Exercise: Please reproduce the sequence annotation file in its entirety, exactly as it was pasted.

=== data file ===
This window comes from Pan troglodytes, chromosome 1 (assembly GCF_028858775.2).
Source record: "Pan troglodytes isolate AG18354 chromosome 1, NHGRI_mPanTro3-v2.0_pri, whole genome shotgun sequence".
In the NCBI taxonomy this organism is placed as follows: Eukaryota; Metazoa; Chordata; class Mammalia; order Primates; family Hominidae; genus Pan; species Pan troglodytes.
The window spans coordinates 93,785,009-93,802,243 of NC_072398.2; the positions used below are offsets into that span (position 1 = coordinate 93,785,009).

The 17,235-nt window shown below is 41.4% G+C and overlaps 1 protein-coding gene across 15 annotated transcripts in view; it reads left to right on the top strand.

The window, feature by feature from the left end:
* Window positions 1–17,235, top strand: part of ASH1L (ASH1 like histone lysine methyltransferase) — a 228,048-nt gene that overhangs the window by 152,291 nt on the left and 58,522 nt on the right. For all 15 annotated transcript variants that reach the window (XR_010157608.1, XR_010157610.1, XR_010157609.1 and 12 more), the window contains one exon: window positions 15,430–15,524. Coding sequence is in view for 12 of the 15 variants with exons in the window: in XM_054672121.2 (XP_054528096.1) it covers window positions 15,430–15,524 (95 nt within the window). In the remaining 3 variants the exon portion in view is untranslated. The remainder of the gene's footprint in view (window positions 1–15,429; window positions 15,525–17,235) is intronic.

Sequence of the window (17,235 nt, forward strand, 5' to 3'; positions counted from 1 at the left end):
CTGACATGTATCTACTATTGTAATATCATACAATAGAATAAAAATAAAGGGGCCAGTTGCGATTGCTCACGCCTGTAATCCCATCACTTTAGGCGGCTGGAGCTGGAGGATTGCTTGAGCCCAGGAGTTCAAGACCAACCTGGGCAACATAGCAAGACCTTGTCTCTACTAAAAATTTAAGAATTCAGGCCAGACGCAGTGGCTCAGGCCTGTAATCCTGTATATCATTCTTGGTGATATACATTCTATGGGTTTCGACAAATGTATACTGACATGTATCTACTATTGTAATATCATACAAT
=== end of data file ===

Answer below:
This window comes from Pan troglodytes, chromosome 1 (assembly GCF_028858775.2).
Source record: "Pan troglodytes isolate AG18354 chromosome 1, NHGRI_mPanTro3-v2.0_pri, whole genome shotgun sequence".
In the NCBI taxonomy this organism is placed as follows: Eukaryota; Metazoa; Chordata; class Mammalia; order Primates; family Hominidae; genus Pan; species Pan troglodytes.
The window spans coordinates 93,785,009-93,802,243 of NC_072398.2; the positions used below are offsets into that span (position 1 = coordinate 93,785,009).

The 17,235-nt window shown below is 41.4% G+C and overlaps 1 protein-coding gene across 15 annotated transcripts in view; it reads left to right on the top strand.

The window, feature by feature from the left end:
* Window positions 1–17,235, top strand: part of ASH1L (ASH1 like histone lysine methyltransferase) — a 228,048-nt gene that overhangs the window by 152,291 nt on the left and 58,522 nt on the right. For all 15 annotated transcript variants that reach the window (XR_010157608.1, XR_010157610.1, XR_010157609.1 and 12 more), the window contains one exon: window positions 15,430–15,524. Coding sequence is in view for 12 of the 15 variants with exons in the window: in XM_054672121.2 (XP_054528096.1) it covers window positions 15,430–15,524 (95 nt within the window). In the remaining 3 variants the exon portion in view is untranslated. The remainder of the gene's footprint in view (window positions 1–15,429; window positions 15,525–17,235) is intronic.

Sequence of the window (17,235 nt, forward strand, 5' to 3'; positions counted from 1 at the left end):
CTGACATGTATCTACTATTGTAATATCATACAATAGAATAAAAATAAAGGGGCCAGTTGCGATTGCTCACGCCTGTAATCCCATCACTTTAGGCGGCTGGAGCTGGAGGATTGCTTGAGCCCAGGAGTTCAAGACCAACCTGGGCAACATAGCAAGACCTTGTCTCTACTAAAAATTTAAGAATTCAGGCCAGACGCAGTGGCTCAGGCCTGTAATCCTGTATATCATTCTTGGTGATATACATTCTATGGGTTTCGACAAATGTATACTGACATGTATCTACTATTGTAATATCATACAAT